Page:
Augusta Nafziger is a junior writing and music double major from Weyers Cave, Virginia.
Our second day in Guatemala began with a delicious breakfast (thank you Reyna and Ingrid!), followed by a guest speaker lecture by Israel Ortiz, a professor at Universidad de San Carlos. His presentation introduced us to some key statistics about Guatemala, including its population (the largest in Central America) and youth-leaning demographics (70% of the population is under 30). The focus of Israel’s presentation was paradox: How do we hold Guatemala’s many contrasts in tension with each other? He described the country as both wealthy and unequal, culturally rich and structurally racist, deeply religious and supportive of a culture of violence; Guatemala is home to all of these paradoxes and more. It was a fascinating lecture, and we all had lots of questions for Israel when the presentation was over!
After a brief break, we headed out for lunch in downtown Guatemala City. We got to try a lot of Guatemalan cuisine, including tamarind juice, sopa de papa, carne asada, and tres leches cake.
Next, we walked to the Plaza Mayor de la Constitución, the city’s main plaza and a remnant of colonial years, in which a central square was mandatory in many towns. We toured the Palacio Nacional de la Cultura — Guatemala’s National Palace and the meeting place for many important government functions. The palace was commissioned by President General Jorge Ubico in 1932, and construction took place from 1939 to 1943. Ubico was very particular about the design of the building; his fingerprint can be found on every single door handle in the palace!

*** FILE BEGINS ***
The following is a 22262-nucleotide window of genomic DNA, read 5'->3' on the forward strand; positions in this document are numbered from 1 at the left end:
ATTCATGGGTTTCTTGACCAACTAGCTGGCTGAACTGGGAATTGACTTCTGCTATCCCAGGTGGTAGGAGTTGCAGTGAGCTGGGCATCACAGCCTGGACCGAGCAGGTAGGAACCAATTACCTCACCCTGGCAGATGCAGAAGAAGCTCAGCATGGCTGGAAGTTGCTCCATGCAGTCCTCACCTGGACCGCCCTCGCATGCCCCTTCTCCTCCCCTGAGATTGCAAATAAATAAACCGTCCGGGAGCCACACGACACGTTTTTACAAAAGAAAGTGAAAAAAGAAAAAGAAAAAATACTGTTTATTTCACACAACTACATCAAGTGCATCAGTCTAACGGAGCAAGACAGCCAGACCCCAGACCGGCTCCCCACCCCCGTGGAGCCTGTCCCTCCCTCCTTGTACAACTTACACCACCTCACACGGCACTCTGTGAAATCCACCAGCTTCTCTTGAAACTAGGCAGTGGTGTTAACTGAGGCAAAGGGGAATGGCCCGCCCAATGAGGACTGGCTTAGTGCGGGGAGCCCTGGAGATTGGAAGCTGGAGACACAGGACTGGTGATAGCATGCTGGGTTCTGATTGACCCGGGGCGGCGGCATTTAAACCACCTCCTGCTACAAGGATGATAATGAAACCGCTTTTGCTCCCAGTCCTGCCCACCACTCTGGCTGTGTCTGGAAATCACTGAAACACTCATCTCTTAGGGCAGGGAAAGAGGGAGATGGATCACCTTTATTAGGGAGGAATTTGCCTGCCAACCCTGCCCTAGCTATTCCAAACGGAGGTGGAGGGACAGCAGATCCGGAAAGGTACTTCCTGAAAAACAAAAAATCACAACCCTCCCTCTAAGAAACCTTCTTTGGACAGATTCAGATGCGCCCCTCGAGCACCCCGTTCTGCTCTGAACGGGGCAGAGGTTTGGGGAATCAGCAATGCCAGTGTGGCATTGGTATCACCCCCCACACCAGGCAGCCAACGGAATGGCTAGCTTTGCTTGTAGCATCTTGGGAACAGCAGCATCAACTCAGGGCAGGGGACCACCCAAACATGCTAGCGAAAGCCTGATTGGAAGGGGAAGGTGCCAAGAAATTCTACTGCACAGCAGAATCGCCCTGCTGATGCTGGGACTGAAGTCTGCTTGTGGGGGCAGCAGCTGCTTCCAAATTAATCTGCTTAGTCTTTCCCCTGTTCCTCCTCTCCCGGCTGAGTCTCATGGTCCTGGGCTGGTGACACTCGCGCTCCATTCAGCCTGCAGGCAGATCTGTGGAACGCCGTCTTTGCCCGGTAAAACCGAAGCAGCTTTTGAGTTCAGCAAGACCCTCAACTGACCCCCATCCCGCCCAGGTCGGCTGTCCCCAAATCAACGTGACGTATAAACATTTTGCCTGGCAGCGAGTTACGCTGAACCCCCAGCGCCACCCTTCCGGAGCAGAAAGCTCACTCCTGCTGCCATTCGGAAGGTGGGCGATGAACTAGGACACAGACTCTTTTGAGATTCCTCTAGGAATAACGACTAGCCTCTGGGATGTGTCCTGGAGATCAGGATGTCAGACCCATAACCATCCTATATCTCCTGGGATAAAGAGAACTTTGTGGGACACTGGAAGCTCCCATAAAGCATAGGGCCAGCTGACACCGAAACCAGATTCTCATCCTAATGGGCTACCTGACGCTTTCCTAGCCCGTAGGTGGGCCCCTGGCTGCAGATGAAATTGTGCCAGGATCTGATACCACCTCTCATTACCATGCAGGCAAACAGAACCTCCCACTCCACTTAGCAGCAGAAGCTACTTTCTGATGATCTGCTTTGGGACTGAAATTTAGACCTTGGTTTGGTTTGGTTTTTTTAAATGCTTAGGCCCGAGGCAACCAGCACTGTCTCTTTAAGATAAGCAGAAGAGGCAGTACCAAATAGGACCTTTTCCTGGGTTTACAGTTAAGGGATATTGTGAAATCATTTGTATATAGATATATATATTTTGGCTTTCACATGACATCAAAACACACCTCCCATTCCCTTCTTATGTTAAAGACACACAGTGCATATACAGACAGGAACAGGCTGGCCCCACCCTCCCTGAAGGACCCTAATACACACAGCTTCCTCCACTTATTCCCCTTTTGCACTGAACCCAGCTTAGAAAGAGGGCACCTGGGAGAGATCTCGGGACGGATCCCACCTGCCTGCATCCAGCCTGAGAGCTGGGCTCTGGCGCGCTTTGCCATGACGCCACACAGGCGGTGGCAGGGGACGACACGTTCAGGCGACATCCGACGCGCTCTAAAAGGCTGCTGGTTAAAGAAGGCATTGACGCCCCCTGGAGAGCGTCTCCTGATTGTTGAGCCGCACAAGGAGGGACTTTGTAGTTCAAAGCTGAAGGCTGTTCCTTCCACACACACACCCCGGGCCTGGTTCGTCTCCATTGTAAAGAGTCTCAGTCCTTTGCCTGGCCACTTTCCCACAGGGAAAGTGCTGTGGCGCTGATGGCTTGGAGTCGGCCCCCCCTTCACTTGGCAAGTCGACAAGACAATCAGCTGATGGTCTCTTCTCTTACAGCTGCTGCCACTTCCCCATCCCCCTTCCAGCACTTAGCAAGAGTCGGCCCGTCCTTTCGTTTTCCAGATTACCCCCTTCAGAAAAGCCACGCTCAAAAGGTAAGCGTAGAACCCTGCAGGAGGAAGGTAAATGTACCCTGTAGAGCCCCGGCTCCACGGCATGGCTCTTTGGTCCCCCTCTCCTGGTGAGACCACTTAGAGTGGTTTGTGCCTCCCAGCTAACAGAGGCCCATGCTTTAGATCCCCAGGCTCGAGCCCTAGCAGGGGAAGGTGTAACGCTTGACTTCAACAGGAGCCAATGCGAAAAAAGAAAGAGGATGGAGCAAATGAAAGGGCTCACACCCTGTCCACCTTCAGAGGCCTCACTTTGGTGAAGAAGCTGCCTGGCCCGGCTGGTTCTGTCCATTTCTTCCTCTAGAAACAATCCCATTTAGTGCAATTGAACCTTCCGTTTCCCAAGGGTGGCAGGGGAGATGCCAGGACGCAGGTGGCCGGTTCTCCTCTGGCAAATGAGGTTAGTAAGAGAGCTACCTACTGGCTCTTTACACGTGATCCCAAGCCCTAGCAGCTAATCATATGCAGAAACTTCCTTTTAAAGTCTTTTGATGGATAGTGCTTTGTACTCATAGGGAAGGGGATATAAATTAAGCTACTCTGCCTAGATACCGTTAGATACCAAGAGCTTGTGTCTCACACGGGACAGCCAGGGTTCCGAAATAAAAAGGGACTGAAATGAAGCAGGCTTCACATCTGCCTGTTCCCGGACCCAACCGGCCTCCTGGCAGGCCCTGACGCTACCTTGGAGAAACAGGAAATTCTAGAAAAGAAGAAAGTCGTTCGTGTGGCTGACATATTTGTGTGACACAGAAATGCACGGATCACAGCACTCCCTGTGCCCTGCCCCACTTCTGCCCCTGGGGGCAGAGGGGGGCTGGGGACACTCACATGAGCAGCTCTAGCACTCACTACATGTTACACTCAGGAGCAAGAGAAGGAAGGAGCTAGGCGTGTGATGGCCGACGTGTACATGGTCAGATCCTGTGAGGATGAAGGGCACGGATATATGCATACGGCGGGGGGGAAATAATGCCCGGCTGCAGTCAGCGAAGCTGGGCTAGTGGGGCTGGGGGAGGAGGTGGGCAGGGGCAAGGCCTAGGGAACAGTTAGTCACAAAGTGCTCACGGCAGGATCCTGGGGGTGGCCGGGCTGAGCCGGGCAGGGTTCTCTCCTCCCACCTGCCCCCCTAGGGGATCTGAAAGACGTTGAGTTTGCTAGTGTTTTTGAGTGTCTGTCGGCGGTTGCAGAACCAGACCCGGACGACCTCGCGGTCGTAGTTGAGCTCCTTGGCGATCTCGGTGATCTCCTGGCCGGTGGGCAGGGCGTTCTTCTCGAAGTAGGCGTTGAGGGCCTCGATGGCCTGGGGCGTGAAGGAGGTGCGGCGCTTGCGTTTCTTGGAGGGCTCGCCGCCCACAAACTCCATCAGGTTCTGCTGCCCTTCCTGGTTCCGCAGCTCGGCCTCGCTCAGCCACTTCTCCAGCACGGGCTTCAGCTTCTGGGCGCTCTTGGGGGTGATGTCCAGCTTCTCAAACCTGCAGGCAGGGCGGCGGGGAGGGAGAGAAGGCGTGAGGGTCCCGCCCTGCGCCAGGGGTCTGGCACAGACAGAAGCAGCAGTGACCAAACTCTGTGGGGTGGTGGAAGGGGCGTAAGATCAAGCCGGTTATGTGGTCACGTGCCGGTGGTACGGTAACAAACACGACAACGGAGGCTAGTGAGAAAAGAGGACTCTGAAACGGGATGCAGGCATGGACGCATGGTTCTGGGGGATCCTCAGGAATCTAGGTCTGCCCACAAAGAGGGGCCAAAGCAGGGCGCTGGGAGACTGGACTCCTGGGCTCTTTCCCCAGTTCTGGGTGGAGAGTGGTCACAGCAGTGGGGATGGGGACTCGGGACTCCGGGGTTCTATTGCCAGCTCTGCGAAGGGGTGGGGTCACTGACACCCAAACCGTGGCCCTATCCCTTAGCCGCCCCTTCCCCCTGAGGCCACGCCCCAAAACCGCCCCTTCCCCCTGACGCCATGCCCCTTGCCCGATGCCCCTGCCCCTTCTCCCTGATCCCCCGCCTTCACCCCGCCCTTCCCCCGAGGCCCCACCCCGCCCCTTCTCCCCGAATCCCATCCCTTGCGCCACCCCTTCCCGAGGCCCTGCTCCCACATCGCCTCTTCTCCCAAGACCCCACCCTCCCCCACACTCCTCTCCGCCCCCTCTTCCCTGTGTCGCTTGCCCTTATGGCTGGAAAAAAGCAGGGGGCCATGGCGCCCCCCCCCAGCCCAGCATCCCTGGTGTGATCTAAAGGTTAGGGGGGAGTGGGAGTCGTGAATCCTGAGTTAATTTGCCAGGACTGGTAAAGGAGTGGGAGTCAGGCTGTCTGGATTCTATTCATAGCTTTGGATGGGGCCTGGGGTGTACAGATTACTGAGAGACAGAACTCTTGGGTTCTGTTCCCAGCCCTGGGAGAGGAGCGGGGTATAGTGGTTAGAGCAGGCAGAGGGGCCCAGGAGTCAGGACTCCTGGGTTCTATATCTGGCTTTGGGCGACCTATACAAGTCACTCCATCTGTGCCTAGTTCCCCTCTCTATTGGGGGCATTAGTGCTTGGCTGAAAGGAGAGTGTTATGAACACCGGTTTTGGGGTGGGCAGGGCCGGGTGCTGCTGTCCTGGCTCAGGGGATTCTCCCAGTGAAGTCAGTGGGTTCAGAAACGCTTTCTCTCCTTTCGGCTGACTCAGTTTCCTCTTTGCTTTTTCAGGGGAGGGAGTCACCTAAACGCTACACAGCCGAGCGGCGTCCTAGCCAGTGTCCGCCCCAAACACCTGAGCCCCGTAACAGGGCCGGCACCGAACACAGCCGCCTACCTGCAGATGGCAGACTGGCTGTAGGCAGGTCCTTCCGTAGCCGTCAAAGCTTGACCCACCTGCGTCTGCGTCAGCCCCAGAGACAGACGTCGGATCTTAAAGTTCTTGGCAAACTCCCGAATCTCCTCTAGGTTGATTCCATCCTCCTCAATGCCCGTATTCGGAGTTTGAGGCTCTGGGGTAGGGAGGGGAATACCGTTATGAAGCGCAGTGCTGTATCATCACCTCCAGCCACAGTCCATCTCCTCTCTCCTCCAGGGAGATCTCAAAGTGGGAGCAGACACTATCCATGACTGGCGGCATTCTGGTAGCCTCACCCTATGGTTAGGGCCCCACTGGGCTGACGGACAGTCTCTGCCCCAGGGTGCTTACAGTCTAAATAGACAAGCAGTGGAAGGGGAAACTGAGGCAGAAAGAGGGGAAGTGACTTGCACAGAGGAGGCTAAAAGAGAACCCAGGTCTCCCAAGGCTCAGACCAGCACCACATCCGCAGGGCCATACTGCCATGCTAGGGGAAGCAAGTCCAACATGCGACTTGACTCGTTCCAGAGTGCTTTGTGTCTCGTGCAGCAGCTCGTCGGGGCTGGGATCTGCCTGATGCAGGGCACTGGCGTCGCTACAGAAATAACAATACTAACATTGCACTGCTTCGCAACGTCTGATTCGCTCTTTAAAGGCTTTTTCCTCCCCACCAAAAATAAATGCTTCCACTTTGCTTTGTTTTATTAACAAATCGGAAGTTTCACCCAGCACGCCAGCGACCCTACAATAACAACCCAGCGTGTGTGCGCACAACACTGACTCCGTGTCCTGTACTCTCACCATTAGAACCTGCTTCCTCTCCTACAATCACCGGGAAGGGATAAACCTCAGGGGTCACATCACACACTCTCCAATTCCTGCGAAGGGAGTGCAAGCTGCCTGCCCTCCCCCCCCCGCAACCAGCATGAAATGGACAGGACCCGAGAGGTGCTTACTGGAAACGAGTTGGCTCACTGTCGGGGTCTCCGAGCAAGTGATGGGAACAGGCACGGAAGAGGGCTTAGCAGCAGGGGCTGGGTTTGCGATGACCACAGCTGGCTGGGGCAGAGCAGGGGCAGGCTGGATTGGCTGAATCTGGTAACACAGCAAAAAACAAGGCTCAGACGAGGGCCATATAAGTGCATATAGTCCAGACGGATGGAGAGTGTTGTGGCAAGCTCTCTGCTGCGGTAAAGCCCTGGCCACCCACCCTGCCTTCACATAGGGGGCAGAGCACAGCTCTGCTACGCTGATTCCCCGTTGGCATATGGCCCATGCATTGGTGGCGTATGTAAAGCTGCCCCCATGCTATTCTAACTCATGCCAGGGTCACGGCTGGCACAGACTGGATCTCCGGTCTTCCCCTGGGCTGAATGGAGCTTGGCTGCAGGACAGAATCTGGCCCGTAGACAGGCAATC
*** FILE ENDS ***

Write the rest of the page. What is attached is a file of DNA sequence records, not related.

After our tour, we visited the Mercado Central, a historic underground market near the plaza. We were asked to complete a task for our “plunge activity” — buying a fruit that we had never seen before (and remembering the name of the fruit!). I used five quetzales to purchase a mamey fruit. We were then free to walk through the rest of the market, where vendors were selling flowers, purses, keychains, shoes, bracelets, and many other products.